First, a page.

All photos from this trip can be found here.
I took notice of Beaver Peak and Coal Lake two weeks ago while looking for the source of target shooting that kept breaking the silence while pup and I were on Independence Peak above North Lake. Getting to Coal Lake took less than a minute since it’s just off of the service road. I could only imagine the amount of people fighting for a spot by the lake shore in the summer.
Pup and I followed a faint hikers path west of the lake to the north end where the path petered out, then we started working our way up the basin brushy basin. We stayed mostly on climbers left, which turned out to not be a bad idea, as the amount of brush and slide alder grew the higher we went. We backtracked a bit and moved closer to middle of the basin, then slowly followed the dry creek bed up the basin.
Gradually brush turned into talus/heather slopes, and just before coming to a dead end below Beaver Peak’s north cliffs, we followed directions in reports to traverse left. We side-stepped steep slopes while traversing under cliffs on Beaver’s north ridge, attained the ridge at 4,700′. On the ridge we took a sharp turn and headed south toward the summit, meanwhile staying mostly on the steep slabby east slopes. Ridge crest was a bit rocky to walk on, and with cliffs dropping straight down west face, pup and I stayed as far away as possible.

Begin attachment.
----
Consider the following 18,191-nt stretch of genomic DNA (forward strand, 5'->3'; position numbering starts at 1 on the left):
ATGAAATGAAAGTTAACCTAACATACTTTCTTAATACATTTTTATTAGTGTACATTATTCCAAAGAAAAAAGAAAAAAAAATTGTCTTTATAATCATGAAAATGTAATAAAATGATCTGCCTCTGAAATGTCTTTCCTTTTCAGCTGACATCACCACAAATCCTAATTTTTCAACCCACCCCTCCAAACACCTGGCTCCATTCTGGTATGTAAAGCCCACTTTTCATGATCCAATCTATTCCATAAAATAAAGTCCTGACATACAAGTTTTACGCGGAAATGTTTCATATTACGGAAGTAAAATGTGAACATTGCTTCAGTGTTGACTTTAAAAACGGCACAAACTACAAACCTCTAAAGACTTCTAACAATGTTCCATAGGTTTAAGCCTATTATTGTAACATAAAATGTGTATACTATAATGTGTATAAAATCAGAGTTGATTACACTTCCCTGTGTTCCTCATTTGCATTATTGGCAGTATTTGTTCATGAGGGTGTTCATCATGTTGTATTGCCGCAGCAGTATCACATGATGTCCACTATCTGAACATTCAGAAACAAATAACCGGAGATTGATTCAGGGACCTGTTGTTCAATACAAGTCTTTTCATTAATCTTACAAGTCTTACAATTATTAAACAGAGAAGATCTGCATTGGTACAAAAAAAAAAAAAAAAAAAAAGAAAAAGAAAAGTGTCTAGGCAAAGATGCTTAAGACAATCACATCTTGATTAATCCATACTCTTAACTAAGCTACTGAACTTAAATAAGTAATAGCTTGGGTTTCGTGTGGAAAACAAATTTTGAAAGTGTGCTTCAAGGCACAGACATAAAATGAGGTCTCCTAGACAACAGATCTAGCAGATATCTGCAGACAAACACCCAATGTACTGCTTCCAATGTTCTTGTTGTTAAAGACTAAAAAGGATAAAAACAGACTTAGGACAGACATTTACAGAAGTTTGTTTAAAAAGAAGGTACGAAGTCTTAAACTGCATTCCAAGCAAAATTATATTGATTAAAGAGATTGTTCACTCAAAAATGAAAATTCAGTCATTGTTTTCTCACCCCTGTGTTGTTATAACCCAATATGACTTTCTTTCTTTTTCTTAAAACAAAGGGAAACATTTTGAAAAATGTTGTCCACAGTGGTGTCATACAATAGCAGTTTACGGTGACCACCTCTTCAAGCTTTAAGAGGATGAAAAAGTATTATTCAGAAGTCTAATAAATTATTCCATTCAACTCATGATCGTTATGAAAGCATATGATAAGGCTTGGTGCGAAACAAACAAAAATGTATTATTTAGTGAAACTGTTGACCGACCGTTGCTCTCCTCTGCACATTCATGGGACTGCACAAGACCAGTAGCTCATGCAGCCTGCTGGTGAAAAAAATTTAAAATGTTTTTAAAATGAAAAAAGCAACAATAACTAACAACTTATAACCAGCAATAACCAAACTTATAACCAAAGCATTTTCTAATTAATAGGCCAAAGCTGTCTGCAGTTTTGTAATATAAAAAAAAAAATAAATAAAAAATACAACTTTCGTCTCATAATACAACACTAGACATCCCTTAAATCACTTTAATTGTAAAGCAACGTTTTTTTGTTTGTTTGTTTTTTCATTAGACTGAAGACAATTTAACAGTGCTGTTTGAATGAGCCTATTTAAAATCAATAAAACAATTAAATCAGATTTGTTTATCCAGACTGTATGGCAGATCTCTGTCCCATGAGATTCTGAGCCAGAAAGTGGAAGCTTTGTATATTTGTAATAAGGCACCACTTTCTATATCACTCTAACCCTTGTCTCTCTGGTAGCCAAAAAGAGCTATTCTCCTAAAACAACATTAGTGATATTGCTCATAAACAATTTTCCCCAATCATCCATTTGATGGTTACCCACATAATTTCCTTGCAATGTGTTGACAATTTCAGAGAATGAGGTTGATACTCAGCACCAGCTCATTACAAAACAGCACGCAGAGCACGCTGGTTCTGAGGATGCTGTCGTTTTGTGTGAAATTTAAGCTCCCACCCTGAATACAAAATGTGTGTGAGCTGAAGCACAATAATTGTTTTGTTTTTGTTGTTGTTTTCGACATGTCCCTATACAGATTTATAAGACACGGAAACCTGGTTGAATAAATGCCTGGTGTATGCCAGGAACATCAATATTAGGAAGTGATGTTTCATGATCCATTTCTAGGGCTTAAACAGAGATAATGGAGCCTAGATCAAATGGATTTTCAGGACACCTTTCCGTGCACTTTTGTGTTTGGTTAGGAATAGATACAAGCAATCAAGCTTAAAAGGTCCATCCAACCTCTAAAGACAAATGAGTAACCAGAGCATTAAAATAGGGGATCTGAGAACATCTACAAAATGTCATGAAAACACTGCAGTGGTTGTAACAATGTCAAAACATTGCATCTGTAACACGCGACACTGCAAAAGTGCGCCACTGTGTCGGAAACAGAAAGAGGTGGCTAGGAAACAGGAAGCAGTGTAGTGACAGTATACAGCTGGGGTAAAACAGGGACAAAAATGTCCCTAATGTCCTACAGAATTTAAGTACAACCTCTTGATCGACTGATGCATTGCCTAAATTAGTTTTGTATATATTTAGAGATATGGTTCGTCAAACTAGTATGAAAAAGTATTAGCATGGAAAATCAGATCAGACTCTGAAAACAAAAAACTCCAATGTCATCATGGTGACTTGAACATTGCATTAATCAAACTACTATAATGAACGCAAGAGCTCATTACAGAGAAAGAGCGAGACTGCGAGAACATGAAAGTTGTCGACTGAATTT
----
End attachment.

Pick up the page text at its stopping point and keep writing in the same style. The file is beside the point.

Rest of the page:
After getting a good look at the summit from false summit, we dropped down onto a notch before climbing up again to reach the top. Veggie belay seemed to be the common theme among these rocky summits in the Inner Mountain Loop area. We ate lunch on the summit boulder, which required me pushing the pup up the big steps, but a breeze for him to down climb. Seeing that we still had plenty of daylight left, I thought we’d go and check out Anchracite Peak.
The closer we got to Anthracite, the ridge crest became rockier with more down trees, but it was much easier to side step on the steep west slopes to get to the 4,600′ saddle. A couple hundred feet of elevation gain later the terrain tapered off, and we found ourselves in a large meadow east of the summit. Getting to the summit from the there required some exposed traverse on the south face.
Summit was much flatter than it looked from Beaver, and it was very woodsy. I had to work my way through thick growth to get a photo of Beaver Peak. Views weren’t bad on the north side, even Mount Pugh to the east was visible through trees. Meadow below the summit had a much more open view but with fewer mountains to see.
Pup and I got back to bottom of Coal Lake Basin just before dark, and soon afterward we reconnected with the hikers path to go around the lake and out to the car.